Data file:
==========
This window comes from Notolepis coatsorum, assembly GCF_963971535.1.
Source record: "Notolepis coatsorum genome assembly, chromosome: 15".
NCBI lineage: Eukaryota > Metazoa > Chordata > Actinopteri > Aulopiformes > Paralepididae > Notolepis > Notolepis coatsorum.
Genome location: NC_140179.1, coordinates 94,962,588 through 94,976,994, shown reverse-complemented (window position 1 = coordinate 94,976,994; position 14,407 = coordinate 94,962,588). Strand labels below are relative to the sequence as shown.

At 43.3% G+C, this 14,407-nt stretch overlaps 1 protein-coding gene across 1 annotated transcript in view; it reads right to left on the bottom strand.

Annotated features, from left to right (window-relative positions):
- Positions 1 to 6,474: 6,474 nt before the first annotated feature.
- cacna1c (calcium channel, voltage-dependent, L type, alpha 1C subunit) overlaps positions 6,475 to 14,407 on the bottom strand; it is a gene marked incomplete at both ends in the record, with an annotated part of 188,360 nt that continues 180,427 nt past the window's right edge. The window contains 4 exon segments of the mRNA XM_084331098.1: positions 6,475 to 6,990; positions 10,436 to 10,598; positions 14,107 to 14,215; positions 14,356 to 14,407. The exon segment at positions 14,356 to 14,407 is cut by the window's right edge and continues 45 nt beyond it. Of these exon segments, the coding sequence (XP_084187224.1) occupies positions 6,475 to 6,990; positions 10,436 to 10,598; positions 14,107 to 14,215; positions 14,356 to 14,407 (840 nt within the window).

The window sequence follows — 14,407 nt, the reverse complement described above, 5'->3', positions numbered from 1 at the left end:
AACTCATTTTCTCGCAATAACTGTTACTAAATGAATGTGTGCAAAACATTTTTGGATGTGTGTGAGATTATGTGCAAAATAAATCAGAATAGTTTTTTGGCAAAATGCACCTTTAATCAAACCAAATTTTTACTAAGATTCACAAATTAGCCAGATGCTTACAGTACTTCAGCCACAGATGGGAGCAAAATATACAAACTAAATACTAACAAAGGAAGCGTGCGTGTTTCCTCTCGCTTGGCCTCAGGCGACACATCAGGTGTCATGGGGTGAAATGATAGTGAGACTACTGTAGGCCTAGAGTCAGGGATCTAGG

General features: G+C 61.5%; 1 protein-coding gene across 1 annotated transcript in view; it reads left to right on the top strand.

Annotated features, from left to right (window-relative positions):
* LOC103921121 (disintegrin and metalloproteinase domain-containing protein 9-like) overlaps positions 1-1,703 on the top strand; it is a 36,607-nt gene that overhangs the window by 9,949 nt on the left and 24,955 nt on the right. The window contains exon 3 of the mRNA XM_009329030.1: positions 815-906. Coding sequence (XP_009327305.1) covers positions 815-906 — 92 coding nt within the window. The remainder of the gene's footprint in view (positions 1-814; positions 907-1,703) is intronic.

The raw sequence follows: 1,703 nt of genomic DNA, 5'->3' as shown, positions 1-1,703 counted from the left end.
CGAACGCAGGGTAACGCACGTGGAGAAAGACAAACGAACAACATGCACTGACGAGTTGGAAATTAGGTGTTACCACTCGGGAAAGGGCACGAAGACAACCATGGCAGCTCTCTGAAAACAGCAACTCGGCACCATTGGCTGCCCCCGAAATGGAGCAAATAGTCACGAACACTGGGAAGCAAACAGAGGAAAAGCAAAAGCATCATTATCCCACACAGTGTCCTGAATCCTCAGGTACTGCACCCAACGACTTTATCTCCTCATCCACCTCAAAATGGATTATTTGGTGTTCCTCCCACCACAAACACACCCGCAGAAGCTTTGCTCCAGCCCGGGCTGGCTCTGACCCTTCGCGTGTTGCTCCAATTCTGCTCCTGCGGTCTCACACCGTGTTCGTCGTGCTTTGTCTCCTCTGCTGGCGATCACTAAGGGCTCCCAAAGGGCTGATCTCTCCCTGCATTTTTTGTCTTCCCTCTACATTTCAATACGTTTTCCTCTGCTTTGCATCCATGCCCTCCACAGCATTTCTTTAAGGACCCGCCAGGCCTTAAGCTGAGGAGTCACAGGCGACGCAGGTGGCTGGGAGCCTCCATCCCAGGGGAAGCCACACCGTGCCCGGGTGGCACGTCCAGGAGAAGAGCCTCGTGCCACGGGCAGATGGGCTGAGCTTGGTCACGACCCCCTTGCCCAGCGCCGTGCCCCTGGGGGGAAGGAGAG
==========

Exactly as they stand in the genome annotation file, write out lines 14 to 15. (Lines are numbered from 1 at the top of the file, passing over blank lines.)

The raw sequence follows: 1,703 nt of genomic DNA, 5'->3' as shown, positions 1-1,703 counted from the left end.
CGAACGCAGGGTAACGCACGTGGAGAAAGACAAACGAACAACATGCACTGACGAGTTGGAAATTAGGTGTTACCACTCGGGAAAGGGCACGAAGACAACCATGGCAGCTCTCTGAAAACAGCAACTCGGCACCATTGGCTGCCCCCGAAATGGAGCAAATAGTCACGAACACTGGGAAGCAAACAGAGGAAAAGCAAAAGCATCATTATCCCACACAGTGTCCTGAATCCTCAGGTACTGCACCCAACGACTTTATCTCCTCATCCACCTCAAAATGGATTATTTGGTGTTCCTCCCACCACAAACACACCCGCAGAAGCTTTGCTCCAGCCCGGGCTGGCTCTGACCCTTCGCGTGTTGCTCCAATTCTGCTCCTGCGGTCTCACACCGTGTTCGTCGTGCTTTGTCTCCTCTGCTGGCGATCACTAAGGGCTCCCAAAGGGCTGATCTCTCCCTGCATTTTTTGTCTTCCCTCTACATTTCAATACGTTTTCCTCTGCTTTGCATCCATGCCCTCCACAGCATTTCTTTAAGGACCCGCCAGGCCTTAAGCTGAGGAGTCACAGGCGACGCAGGTGGCTGGGAGCCTCCATCCCAGGGGAAGCCACACCGTGCCCGGGTGGCACGTCCAGGAGAAGAGCCTCGTGCCACGGGCAGATGGGCTGAGCTTGGTCACGACCCCCTTGCCCAGCGCCGTGCCCCTGGGGGGAAGGAGAG